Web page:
Neither vulnerable. South deals.


xA J 8 6 3

uJ 4

v9 5

wJ 6 5 4


xK 5 2 xQ 9 7 4

uK 9 7 2 uQ 10

vJ 8 6vQ 10 7 3

wQ 8 2 wK 10 7



uA 8 6 5 3

vA K 4 2

wA 9 3

The bidding:


1u Pass 1x Pass

2v Pass 2u Pass

Pass Pass

Opening lead: Two of w

Here’s another deal from Eddie Kantar’s excellent series “Thinking Bridge,” designed for players who would like to improve their game.

North’s bidding describes a hand with a doubleton heart and 6-9 high-card points. With three hearts and similar strength and distribution, North does best to raise to two hearts directly and not mention spades. Keeping this in mind, South is not strong enough to bid on. With a weak heart suit (hard to set up facing a doubleton), South needs 17-18 HCP to bid two no trump. If South has A Q 9 in clubs, South could try two no trump. With weak hearts and any strength hand, South should not persist in hearts facing a doubleton — a death wish if ever there was one.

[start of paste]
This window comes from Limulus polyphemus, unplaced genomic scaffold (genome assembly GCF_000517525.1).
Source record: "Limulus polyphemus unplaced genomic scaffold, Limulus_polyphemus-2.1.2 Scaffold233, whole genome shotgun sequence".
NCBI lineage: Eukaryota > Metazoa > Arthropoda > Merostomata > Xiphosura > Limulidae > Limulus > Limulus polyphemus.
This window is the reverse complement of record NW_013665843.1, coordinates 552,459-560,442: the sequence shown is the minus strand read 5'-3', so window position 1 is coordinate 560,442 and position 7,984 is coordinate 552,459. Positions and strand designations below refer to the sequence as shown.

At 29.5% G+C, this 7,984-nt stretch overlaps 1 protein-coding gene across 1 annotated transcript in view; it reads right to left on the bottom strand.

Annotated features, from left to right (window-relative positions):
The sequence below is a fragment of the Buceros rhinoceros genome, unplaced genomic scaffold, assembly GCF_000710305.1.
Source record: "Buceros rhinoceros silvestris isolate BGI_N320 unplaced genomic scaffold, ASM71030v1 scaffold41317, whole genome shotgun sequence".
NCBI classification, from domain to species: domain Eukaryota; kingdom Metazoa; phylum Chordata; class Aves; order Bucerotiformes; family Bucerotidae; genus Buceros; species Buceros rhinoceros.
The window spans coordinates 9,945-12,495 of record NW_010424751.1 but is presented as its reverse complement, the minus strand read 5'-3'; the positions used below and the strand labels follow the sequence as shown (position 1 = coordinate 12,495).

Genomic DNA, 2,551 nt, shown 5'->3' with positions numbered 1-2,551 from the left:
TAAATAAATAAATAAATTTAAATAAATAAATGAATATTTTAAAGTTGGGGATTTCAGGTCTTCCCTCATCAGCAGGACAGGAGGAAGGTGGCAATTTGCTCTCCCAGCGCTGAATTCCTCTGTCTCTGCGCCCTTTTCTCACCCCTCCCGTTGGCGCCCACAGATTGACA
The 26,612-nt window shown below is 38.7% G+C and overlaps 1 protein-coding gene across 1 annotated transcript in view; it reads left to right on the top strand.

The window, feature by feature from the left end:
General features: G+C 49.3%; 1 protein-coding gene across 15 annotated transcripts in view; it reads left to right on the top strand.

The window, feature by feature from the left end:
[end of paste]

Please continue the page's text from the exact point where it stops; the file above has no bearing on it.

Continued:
With no standout lead available, the unbid suit is a reasonable shot. Assuming dummy plays low, East plays the ten, not the king. East plays similarly if dummy has Q x x (x). When third hand has a higher and a lower honor than dummy, the lower honor is inserted if dummy plays low. Very important.

After winning the ace of clubs, South plays on crossruff lines, trying to make as many small trumps as possible. A good start is the ace of spades, spade ruff, diamond A K, diamond ruff, spade ruff and a fourth diamond. West does best to ruff with the king of hearts. If he does, eight tricks for declarer; if he does not, nine tricks.

Remember, after 1 u-1 x, 2 v-2 u, or 1 u-1 NT, 2 w- 2 u, responder figures to have a doubleton heart. Amen.

2013 Tribune Media Services

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